Wednesday, April 29, 2015

Ukrainian Americans honor Chernobyl victims

 Last Sunday, the Southwest Florida Ukrainian American community commemorated, with Ukrainians in Ukraine and throughout the world, the 29th anniversary of the worst peacetime nuclear explosion at the Chernobyl nuclear power plant in Ukraine, then known as Ukrainian Soviet Socialist Republic, a de-facto colony of Communist Russia. The rulers of the then-Soviet Russia, masquerading as Union of Soviet Socialist Republics (USSR), were not anxious to divulge the fact of the explosion until Sweden and other European countries had discovered extremely high levels of radiation, and subsequently did their best to minimize the catastrophe and the loss of human lives resulting from it. The radiation resulting from the explosion was 300 times that of Hiroshima.

    The cost of the tragedy is being borne by Ukraine and will not be eliminated soon. As an example, the city of Kyiv, capital of Ukraine, had to set aside 134 million hryvnyas for medical treatment of victims of Chernobyl and their
children. Other localities are forced to do the same for their residents. And to complete the “sarcophagi” to cover Block 4 of the Chernobyl AES, now in progress, an additional 500 million euros are needed, which Ukraine does not have at this time.

    The commemoration in Ukraine took various forms, from the laying of flowers at the monument honoring the first responders (firefighters and military personnel without anti-radiation protection), to the “Chernobyl Waltz” by university students in Lviv, to a personal visit of President Petro Poroshenko to the Chernobyl plant and vicinity.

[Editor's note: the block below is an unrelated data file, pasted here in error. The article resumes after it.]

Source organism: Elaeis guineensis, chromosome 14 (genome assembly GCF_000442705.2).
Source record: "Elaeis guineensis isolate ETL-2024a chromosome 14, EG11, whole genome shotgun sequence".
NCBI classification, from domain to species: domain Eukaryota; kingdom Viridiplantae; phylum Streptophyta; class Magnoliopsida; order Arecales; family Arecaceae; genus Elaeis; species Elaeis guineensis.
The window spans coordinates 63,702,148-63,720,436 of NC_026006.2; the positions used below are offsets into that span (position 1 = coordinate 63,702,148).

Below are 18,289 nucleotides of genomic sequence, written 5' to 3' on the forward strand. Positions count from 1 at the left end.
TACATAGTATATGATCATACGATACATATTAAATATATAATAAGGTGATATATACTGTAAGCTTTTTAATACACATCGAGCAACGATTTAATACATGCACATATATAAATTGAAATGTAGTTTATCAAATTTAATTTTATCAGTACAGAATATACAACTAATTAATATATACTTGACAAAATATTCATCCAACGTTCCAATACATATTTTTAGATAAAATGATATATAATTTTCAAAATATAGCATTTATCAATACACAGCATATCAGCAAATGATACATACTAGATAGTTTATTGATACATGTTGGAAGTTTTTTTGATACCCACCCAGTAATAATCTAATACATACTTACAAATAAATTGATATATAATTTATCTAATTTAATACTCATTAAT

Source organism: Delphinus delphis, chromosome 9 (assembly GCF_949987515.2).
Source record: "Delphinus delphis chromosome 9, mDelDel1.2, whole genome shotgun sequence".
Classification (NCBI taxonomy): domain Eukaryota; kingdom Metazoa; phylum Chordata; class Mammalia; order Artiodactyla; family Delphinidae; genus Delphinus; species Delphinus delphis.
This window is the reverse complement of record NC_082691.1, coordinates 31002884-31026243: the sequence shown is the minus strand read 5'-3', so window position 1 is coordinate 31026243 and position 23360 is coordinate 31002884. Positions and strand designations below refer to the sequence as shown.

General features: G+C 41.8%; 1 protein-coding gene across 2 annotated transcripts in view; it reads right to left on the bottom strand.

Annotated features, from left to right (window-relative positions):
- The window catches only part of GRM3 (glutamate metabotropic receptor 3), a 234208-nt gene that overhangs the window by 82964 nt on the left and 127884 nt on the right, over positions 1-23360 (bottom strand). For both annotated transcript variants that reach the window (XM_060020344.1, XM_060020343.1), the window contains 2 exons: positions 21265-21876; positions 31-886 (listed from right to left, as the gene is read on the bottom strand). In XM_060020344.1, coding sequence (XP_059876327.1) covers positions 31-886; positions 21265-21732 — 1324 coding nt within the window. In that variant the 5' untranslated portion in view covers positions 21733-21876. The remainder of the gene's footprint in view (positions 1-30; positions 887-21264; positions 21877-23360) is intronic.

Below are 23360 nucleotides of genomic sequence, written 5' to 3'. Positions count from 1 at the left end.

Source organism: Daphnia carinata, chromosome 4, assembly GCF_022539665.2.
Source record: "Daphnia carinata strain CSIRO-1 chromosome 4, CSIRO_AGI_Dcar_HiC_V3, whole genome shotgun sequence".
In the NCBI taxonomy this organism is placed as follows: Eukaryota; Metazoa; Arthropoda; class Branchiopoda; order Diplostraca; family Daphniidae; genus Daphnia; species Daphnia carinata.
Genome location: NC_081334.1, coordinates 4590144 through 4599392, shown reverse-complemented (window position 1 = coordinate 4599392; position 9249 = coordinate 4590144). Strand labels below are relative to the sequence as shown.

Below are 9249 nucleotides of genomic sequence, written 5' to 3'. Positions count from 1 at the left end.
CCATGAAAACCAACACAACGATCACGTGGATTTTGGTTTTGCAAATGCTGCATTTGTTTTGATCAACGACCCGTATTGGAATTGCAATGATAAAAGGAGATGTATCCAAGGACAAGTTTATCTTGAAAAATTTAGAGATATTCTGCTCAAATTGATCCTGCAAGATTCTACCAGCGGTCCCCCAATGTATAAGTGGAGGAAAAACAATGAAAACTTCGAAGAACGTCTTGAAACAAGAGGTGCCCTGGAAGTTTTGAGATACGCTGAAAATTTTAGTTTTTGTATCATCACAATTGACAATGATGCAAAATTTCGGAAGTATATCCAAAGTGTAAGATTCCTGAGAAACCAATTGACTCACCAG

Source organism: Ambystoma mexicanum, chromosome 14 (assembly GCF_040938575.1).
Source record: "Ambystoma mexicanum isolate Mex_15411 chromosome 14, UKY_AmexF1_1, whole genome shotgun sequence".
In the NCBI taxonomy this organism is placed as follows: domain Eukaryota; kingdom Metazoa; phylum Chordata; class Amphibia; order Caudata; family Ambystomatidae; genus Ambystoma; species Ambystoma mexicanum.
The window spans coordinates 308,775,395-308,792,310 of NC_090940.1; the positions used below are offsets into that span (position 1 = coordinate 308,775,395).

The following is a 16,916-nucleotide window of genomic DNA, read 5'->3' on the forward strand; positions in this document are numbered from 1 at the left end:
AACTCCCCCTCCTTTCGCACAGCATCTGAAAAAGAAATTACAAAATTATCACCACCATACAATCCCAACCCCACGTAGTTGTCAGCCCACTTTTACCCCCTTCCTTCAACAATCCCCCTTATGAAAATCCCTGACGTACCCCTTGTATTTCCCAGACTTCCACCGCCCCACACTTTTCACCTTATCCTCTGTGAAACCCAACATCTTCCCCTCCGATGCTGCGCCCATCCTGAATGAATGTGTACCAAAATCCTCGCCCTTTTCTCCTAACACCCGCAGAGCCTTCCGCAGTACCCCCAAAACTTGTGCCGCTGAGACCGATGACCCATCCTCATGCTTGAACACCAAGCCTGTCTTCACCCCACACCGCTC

The North Port and
Southwest Florida Ukrainian American community commemorated the victims of the tragedy by attending a special prayer service, “Panakhyda” at the end of Sunday’s divine liturgy (Mass) at St. Mary’s Ukrainian Catholic Church. The service, sponsored by the Coordinating Committee of Ukrainian American Organizations in North Port and vicinity, headed by Roma Guran of Venice, was celebrated by the Rev. Dr. Severyn Kovalyshin, pastor; the Rt. Rev. Mitrate Archpriest Wolodymyr Woloszczuk, pastor-emeritus; and a visiting priest of Ansonia, Conn. The church choir, under the direction of Lubow
Ingram, sang the responses, and representatives of all local clubs and organizations marched in and stood in the main aisle holding lighted candles. Leading the procession and holding the candles at the front of the group were representatives of the Ukrainian American Veterans Post 40, National Chaplain Marian Bojsiuk and yours truly (past national commander), representing post commander Col. Roman Rondiak, USA (Ret.), who was out of town.
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    Post 40 of the UAV will meet at 3 p.m. Friday at St. Andrew’s Ukrainian Religious and Cultural Center (known as “the Oseredok”) in North
Port. The meeting will be chaired by Post Vice Commander Col. Roman Synychak, USAF (Ret.).

    The Milena Rudnytska branch 56 of the Ukrainian National Women’s League of America, known as “Soyuz Ukrayinok” (union of Ukrainian ladies), headed by Ann-Marie Susla of Englewood, will meet at 10 a.m. Tuesday at the Oseredok.

    Atanas Kobryn covers the Ukrainian community for the North Port Sun. He can be emailed at

Our Neighbors — The Ukrainians
by Atanas Kobryn

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